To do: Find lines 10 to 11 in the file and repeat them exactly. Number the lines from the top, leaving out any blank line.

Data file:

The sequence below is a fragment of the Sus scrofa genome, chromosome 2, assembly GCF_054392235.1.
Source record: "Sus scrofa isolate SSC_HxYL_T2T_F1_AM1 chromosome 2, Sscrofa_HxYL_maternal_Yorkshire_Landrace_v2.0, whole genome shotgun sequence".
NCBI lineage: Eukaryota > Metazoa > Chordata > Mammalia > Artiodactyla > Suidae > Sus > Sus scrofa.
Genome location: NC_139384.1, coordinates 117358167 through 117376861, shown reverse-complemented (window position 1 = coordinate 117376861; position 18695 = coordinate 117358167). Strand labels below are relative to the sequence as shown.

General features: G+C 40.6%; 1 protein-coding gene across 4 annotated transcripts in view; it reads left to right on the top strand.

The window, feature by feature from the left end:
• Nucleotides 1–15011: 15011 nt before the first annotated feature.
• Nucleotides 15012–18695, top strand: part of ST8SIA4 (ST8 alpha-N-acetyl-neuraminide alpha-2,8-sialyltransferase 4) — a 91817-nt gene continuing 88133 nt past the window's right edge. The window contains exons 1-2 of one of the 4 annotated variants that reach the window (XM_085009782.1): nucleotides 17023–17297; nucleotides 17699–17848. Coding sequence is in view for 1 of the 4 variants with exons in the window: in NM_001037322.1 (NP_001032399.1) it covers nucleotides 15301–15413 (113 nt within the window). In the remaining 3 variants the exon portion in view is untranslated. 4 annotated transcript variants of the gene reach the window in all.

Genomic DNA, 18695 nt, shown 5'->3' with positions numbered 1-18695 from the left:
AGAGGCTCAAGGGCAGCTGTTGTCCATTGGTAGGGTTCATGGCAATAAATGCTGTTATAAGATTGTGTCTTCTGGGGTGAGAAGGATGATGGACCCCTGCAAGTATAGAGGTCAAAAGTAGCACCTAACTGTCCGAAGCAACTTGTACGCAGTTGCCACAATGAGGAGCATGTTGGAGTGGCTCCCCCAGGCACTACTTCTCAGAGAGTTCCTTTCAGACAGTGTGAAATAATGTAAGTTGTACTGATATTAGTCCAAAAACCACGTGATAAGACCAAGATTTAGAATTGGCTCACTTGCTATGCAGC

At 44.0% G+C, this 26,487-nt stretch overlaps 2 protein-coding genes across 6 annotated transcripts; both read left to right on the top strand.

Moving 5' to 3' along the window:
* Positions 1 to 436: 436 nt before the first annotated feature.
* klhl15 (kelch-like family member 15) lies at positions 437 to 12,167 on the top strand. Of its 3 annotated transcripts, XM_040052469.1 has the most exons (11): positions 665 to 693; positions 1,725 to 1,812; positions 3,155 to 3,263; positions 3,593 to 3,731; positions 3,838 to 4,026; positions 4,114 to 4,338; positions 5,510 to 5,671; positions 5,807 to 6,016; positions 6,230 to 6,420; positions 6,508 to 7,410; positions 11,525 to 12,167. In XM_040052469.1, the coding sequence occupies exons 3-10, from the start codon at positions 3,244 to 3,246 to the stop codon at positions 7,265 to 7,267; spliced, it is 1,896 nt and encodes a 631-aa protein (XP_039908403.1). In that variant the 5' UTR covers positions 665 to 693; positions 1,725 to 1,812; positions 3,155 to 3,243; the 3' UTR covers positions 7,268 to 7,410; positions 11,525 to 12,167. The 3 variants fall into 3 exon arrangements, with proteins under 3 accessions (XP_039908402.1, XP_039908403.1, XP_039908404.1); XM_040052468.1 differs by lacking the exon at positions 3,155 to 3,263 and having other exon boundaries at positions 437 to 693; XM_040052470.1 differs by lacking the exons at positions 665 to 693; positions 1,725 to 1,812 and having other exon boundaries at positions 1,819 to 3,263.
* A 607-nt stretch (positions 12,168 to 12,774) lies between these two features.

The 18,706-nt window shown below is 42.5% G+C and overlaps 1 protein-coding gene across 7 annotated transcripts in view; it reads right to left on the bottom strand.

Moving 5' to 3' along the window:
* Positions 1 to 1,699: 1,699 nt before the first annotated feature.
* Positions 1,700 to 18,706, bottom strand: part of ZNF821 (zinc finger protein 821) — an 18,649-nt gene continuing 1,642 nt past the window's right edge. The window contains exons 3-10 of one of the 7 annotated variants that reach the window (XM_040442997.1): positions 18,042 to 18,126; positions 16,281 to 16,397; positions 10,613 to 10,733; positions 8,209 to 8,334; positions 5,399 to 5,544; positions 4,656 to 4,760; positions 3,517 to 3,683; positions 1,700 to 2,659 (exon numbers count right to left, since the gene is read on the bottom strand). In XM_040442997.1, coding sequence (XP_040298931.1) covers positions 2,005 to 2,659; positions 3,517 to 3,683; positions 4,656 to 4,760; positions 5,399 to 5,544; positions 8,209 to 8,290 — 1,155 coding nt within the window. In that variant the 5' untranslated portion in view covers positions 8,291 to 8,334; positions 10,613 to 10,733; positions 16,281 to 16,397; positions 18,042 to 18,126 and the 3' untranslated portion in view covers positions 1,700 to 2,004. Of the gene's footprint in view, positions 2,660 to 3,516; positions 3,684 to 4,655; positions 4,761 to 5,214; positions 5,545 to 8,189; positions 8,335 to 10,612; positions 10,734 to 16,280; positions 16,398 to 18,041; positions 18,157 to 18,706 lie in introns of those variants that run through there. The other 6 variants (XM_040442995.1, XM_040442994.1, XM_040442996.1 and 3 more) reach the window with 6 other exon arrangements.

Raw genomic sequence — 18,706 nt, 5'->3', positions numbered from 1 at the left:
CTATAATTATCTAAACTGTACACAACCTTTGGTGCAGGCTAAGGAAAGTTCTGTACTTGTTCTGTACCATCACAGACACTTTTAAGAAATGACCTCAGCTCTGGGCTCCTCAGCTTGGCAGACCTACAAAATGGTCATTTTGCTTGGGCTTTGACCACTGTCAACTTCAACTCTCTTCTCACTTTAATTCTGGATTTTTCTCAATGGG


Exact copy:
AGAGGCTCAAGGGCAGCTGTTGTCCATTGGTAGGGTTCATGGCAATAAATGCTGTTATAAGATTGTGTCTTCTGGGGTGAGAAGGATGATGGACCCCTGCAAGTATAGAGGTCAAAAGTAGCACCTAACTGTCCGAAGCAACTTGTACGCAGTTGCCACAATGAGGAGCATGTTGGAGTGGCTCCCCCAGGCACTACTTCTCAGAGAGTTCCTTTCAGACAGTGTGAAATAATGTAAGTTGTACTGATATTAGTCCAAAAACCACGTGATAAGACCAAGATTTAGAATTGGCTCACTTGCTATGCAGC

At 44.0% G+C, this 26,487-nt stretch overlaps 2 protein-coding genes across 6 annotated transcripts; both read left to right on the top strand.